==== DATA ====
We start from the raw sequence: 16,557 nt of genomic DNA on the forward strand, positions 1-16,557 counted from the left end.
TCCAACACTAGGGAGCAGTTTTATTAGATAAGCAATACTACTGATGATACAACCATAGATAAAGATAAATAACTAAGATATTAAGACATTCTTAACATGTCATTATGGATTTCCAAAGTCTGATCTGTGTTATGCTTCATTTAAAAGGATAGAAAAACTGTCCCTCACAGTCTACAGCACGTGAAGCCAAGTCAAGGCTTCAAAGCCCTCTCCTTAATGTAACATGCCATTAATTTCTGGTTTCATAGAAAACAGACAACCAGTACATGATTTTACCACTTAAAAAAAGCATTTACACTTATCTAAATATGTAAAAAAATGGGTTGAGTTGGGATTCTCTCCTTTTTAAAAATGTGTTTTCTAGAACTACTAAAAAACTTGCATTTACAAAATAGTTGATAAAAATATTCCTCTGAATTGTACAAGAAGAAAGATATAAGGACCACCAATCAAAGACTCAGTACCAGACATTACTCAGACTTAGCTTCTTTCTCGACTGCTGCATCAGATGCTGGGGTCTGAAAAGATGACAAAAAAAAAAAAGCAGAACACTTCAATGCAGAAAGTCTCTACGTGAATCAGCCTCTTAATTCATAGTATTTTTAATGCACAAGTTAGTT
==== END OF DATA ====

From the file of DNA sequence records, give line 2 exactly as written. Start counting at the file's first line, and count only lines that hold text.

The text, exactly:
TCCAACACTAGGGAGCAGTTTTATTAGATAAGCAATACTACTGATGATACAACCATAGATAAAGATAAATAACTAAGATATTAAGACATTCTTAACATGTCATTATGGATTTCCAAAGTCTGATCTGTGTTATGCTTCATTTAAAAGGATAGAAAAACTGTCCCTCACAGTCTACAGCACGTGAAGCCAAGTCAAGGCTTCAAAGCCCTCTCCTTAATGTAACATGCCATTAATTTCTGGTTTCATAGAAAACAGACAACCAGTACATGATTTTACCACTTAAAAAAAGCATTTACACTTATCTAAATATGTAAAAAAATGGGTTGAGTTGGGATTCTCTCCTTTTTAAAAATGTGTTTTCTAGAACTACTAAAAAACTTGCATTTACAAAATAGTTGATAAAAATATTCCTCTGAATTGTACAAGAAGAAAGATATAAGGACCACCAATCAAAGACTCAGTACCAGACATTACTCAGACTTAGCTTCTTTCTCGACTGCTGCATCAGATGCTGGGGTCTGAAAAGATGACAAAAAAAAAAAAGCAGAACACTTCAATGCAGAAAGTCTCTACGTGAATCAGCCTCTTAATTCATAGTATTTTTAATGCACAAGTTAGTT